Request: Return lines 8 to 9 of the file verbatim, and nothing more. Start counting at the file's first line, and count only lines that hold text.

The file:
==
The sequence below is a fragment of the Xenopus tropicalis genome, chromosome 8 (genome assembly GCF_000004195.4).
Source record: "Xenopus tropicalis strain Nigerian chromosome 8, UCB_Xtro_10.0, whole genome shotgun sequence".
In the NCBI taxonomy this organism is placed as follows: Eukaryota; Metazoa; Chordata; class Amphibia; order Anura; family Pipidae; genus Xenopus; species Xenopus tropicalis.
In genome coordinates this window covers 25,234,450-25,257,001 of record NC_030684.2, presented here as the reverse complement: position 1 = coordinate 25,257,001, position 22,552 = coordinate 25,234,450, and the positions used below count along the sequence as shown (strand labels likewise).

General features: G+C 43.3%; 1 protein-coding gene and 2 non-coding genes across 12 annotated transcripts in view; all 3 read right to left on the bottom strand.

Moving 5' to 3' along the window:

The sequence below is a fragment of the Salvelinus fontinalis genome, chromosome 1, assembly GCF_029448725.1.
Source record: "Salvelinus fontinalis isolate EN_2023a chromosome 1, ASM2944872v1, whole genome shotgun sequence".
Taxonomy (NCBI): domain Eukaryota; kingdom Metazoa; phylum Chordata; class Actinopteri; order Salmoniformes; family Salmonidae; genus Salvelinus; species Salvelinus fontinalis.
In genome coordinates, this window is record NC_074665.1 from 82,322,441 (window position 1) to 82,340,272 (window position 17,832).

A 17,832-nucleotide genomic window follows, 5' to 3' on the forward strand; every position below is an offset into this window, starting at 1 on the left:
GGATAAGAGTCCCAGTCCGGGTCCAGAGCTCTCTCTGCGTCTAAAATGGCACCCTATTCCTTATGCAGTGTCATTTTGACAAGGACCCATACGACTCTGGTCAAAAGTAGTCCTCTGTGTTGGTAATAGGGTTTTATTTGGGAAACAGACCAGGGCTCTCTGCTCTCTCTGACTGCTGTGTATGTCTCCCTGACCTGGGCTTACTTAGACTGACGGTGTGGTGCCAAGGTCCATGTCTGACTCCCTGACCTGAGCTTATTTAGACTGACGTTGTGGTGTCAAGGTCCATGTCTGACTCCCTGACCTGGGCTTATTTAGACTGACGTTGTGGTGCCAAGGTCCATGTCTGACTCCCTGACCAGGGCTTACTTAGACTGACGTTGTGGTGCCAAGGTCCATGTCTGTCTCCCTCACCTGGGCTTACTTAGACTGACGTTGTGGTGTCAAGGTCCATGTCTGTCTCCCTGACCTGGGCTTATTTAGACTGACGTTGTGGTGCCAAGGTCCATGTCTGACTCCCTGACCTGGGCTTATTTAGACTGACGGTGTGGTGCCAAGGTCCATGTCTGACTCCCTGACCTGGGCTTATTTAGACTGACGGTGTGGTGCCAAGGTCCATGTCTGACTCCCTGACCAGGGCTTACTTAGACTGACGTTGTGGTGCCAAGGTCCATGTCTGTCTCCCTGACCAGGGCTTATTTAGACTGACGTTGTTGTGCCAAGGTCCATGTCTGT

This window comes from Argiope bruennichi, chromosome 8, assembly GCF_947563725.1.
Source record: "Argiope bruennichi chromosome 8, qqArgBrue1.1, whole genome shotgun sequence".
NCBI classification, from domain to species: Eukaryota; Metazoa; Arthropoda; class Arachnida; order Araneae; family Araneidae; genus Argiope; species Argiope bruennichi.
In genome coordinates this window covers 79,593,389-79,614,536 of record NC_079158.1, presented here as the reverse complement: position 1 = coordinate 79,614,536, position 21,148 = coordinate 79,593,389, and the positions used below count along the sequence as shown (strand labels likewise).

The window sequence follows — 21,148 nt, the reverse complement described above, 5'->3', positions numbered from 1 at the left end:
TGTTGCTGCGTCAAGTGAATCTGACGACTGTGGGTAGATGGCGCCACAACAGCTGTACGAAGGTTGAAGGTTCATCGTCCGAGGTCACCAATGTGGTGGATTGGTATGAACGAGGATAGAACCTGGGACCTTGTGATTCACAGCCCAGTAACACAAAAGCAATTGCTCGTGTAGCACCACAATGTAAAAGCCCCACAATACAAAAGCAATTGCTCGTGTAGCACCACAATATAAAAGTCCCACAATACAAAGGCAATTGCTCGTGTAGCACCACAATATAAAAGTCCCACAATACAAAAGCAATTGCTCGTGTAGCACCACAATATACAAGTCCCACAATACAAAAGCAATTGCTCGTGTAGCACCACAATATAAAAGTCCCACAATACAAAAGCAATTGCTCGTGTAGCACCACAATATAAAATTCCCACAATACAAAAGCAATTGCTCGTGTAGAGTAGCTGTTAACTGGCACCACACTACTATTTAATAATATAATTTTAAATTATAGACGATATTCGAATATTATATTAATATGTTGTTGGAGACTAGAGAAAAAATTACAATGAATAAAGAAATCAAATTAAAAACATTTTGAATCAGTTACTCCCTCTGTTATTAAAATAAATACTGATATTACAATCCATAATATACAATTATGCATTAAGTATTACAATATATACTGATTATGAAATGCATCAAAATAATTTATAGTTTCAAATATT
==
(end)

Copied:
Source record: "Salvelinus fontinalis isolate EN_2023a chromosome 1, ASM2944872v1, whole genome shotgun sequence".
Taxonomy (NCBI): domain Eukaryota; kingdom Metazoa; phylum Chordata; class Actinopteri; order Salmoniformes; family Salmonidae; genus Salvelinus; species Salvelinus fontinalis.